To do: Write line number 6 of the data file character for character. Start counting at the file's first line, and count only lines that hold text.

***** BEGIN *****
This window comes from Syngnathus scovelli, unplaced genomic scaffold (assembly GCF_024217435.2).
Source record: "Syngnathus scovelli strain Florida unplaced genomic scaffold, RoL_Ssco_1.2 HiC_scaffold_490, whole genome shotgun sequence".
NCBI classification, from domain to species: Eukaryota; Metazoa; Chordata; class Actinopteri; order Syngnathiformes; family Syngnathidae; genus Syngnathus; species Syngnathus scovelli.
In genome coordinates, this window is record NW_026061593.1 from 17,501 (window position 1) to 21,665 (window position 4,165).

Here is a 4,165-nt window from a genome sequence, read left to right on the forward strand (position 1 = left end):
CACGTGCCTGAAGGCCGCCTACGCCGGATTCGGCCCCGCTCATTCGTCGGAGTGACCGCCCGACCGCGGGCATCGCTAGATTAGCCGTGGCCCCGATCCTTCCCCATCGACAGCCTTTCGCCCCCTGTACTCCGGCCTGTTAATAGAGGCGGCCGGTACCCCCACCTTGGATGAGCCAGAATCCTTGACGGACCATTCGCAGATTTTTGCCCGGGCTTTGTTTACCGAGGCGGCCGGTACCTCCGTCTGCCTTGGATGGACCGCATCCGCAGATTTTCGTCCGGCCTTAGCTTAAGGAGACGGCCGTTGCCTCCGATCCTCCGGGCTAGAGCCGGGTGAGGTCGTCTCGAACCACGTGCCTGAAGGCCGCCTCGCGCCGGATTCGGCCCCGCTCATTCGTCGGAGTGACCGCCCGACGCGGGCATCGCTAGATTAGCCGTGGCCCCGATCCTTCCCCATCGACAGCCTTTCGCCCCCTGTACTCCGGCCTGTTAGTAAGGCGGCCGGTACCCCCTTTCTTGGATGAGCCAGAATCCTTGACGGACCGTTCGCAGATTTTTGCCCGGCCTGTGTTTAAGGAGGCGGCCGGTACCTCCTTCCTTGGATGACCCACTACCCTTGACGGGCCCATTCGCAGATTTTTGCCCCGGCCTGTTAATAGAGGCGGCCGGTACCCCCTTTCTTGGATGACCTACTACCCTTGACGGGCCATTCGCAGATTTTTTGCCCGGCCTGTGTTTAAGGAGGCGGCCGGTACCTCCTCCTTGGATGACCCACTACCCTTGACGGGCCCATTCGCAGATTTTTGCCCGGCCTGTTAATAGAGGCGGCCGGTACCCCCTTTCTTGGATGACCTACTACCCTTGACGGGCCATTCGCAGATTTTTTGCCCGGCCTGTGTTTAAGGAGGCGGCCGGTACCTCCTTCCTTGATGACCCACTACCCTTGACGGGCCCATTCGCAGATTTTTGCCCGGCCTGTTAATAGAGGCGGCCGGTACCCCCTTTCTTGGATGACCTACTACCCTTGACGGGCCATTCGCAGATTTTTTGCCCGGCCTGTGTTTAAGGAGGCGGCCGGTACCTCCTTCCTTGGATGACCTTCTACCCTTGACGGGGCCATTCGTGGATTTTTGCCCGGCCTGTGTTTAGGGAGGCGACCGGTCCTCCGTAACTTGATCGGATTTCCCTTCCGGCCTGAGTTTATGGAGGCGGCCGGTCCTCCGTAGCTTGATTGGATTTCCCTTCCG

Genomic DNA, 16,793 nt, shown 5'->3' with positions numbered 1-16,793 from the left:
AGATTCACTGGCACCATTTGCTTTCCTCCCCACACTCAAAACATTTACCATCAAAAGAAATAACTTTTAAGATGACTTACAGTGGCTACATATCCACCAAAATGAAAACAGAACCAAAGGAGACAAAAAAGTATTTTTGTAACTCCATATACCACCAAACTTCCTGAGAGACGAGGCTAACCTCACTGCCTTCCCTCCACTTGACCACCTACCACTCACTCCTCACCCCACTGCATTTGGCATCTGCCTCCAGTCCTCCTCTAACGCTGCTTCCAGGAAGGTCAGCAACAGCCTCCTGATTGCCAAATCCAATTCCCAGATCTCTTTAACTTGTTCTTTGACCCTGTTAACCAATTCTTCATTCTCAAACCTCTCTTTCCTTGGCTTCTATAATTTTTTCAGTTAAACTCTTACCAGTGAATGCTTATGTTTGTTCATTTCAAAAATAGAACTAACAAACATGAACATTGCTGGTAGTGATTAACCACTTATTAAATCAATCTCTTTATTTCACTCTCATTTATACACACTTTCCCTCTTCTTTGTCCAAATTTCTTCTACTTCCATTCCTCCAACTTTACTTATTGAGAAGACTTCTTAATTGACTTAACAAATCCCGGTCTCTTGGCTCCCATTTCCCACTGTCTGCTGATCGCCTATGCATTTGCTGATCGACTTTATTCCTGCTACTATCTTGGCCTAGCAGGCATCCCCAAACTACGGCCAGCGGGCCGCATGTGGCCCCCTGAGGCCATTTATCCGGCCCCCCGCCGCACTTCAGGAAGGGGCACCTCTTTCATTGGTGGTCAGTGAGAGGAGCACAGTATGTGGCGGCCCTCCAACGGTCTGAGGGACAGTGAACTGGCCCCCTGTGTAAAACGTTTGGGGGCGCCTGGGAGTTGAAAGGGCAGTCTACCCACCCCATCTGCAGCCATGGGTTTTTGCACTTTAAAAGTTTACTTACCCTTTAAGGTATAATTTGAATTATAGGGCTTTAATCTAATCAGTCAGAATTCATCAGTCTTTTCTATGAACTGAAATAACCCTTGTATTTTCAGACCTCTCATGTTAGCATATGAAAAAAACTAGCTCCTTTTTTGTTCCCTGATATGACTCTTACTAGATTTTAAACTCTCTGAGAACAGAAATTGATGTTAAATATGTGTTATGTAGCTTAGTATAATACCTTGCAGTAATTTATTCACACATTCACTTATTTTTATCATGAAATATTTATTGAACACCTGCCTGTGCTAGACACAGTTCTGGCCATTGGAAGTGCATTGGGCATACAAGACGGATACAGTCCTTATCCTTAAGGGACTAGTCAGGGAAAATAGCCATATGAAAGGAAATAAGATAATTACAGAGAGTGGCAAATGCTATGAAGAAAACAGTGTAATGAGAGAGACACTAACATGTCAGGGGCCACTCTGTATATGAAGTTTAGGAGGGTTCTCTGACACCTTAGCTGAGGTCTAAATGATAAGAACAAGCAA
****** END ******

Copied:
CACGTGCCTGAAGGCCGCCTACGCCGGATTCGGCCCCGCTCATTCGTCGGAGTGACCGCCCGACCGCGGGCATCGCTAGATTAGCCGTGGCCCCGATCCTTCCCCATCGACAGCCTTTCGCCCCCTGTACTCCGGCCTGTTAATAGAGGCGGCCGGTACCCCCACCTTGGATGAGCCAGAATCCTTGACGGACCATTCGCAGATTTTTGCCCGGGCTTTGTTTACCGAGGCGGCCGGTACCTCCGTCTGCCTTGGATGGACCGCATCCGCAGATTTTCGTCCGGCCTTAGCTTAAGGAGACGGCCGTTGCCTCCGATCCTCCGGGCTAGAGCCGGGTGAGGTCGTCTCGAACCACGTGCCTGAAGGCCGCCTCGCGCCGGATTCGGCCCCGCTCATTCGTCGGAGTGACCGCCCGACGCGGGCATCGCTAGATTAGCCGTGGCCCCGATCCTTCCCCATCGACAGCCTTTCGCCCCCTGTACTCCGGCCTGTTAGTAAGGCGGCCGGTACCCCCTTTCTTGGATGAGCCAGAATCCTTGACGGACCGTTCGCAGATTTTTGCCCGGCCTGTGTTTAAGGAGGCGGCCGGTACCTCCTTCCTTGGATGACCCACTACCCTTGACGGGCCCATTCGCAGATTTTTGCCCCGGCCTGTTAATAGAGGCGGCCGGTACCCCCTTTCTTGGATGACCTACTACCCTTGACGGGCCATTCGCAGATTTTTTGCCCGGCCTGTGTTTAAGGAGGCGGCCGGTACCTCCTCCTTGGATGACCCACTACCCTTGACGGGCCCATTCGCAGATTTTTGCCCGGCCTGTTAATAGAGGCGGCCGGTACCCCCTTTCTTGGATGACCTACTACCCTTGACGGGCCATTCGCAGATTTTTTGCCCGGCCTGTGTTTAAGGAGGCGGCCGGTACCTCCTTCCTTGATGACCCACTACCCTTGACGGGCCCATTCGCAGATTTTTGCCCGGCCTGTTAATAGAGGCGGCCGGTACCCCCTTTCTTGGATGACCTACTACCCTTGACGGGCCATTCGCAGATTTTTTGCCCGGCCTGTGTTTAAGGAGGCGGCCGGTACCTCCTTCCTTGGATGACCTTCTACCCTTGACGGGGCCATTCGTGGATTTTTGCCCGGCCTGTGTTTAGGGAGGCGACCGGTCCTCCGTAACTTGATCGGATTTCCCTTCCGGCCTGAGTTTATGGAGGCGGCCGGTCCTCCGTAGCTTGATTGGATTTCCCTTCCG